Carbon 'conveyor belt' discovered in Arctic that could store CO2 'for millennia'

Discovery made after a research vessel detected large amounts of carbon in the Nansen Basin of the central Arctic

The path of particle-loaded bottom water from the Barents Sea shelf through the St Anna Trough and along the continental slope of the Eurasian Basin, part of the Arctic Basin. Photo: Nature Geoscience
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Researchers have discovered a carbon 'conveyor belt' in the Arctic that could bind millions of tonnes of carbon dioxide in deep seas for millennia.

The discovery was made after a research vessel detected large amounts of particulate carbon — carbon stored in plant remains — was found in the Nansen Basin of the central Arctic.

Analysis revealed the body of water contained large amounts of particulate carbon at depths of up to two kilometres. The body comprises bottom water from the Barents Sea.

Bottom water is formed when sea ice develops in winter, and cold and heavy water sinks from the shallow coastal shelf, down the continental slope and into the deeps of the Arctic Basin.

“Based on our measurements, we calculated that through this water-mass transport, more than 2,000 metric tonnes of carbon flow into the Arctic deep sea every day, the equivalent of 8,500 metric tonnes of atmospheric CO2,” said Andreas Rogge, who led the research, which was published in Nature Geoscience.

That is equivalent to a 13.6 million tonne carbon flow each year — equal to Iceland’s total annual CO2 emissions.

The plume of carbon-rich water runs about 1,000 kilometres from the Barents Sea and Kara Sea shelf into the Arctic Basin.

Take a look inside the UK's floating polar research laboratory

Take a look inside the UK's floating polar research laboratory

That means the Barents Sea would appear to effectively remove roughly 30 per cent more carbon from the atmosphere than thought.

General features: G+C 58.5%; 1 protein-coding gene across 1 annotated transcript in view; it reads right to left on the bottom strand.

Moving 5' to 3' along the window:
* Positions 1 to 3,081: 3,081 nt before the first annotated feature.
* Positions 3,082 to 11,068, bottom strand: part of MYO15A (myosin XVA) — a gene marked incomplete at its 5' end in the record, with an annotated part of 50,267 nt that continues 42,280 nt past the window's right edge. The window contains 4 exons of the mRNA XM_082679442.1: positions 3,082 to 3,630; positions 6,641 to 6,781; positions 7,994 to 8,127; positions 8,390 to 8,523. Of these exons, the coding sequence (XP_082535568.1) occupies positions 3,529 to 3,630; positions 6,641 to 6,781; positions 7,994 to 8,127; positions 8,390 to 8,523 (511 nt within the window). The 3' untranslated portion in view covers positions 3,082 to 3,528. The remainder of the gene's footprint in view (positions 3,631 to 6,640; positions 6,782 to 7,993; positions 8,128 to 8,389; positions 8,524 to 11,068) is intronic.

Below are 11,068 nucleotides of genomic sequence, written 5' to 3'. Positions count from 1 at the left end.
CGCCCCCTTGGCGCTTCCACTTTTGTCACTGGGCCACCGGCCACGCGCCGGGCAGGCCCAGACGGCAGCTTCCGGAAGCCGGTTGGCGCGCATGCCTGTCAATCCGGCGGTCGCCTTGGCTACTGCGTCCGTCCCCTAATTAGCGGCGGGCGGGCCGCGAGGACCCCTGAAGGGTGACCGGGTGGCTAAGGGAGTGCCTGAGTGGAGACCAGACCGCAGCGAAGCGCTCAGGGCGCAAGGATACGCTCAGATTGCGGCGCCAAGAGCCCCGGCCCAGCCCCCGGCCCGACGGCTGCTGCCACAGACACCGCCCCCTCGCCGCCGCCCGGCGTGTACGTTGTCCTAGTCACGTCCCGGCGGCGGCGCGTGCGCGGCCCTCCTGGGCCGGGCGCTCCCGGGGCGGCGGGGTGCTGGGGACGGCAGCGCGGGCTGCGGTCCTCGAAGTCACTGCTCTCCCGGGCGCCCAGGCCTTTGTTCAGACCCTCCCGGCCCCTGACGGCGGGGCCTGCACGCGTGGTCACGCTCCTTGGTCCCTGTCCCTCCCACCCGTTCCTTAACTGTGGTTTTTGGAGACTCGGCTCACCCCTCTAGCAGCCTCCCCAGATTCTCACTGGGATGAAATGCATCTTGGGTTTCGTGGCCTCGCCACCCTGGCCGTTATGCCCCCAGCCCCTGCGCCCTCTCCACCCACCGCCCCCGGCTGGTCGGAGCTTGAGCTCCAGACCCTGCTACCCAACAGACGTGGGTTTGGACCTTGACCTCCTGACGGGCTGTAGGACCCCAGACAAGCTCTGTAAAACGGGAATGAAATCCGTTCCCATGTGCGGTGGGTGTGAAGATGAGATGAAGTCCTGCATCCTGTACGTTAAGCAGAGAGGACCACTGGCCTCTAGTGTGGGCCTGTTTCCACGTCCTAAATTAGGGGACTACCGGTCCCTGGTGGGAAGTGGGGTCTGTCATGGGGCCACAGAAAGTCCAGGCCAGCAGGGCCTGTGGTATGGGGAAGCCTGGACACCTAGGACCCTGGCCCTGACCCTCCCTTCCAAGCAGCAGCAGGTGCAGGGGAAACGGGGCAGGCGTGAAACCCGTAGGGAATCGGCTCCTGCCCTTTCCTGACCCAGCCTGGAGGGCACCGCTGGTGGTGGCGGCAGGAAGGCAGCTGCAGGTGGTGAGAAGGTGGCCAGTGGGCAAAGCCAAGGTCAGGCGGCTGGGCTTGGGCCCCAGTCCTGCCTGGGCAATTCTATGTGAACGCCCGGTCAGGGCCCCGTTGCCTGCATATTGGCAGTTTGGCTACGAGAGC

Model-based simulations suggest the outflow takes place in seasonal pulses, since in the Arctic’s coastal seas, the absorption of CO2 by phytoplankton only takes place in the summer.

Single-celled algae absorb carbon from the atmosphere on the ocean’s surface and sink when they die.

Once carbon bound in this manner reaches the deep water, it stays there until overturning currents churn the water back to the surface, which takes several thousand years in the Arctic.

But if the carbon is deposited in deep-sea sediments, it can be trapped there for millions of years, as only volcanic activity can release it.

This process, also known as the biological carbon pump, can remove carbon from the atmosphere for long periods, providing a sink in the Earth’s carbon cycle.

The process provides a food source for deep sea creatures such as sea stars, sponges and worms. What percentage of the carbon is actually absorbed by the ecosystem is something research will reveal.

The polar shelf seas harbour other largely unexplored regions where bottom water is formed and flows into the deep sea. As such, it can be assumed that the global influence of this mechanism as a carbon sink is increased.

“However, due to the ongoing global warming, less ice and therefore less bottom water is formed,” said Mr Rogge, an oceanographer at the Alfred Wegener Institute, Helmholtz Centre for Polar and Marine Research.

“At the same time, more light and nutrients are available for the phytoplankton, allowing more CO2 to be bound.

“Accordingly, it’s currently impossible to predict how this carbon sink will develop, and the identification of potential tipping points urgently calls for additional research.”

Updated: November 22, 2022, 11:03 AM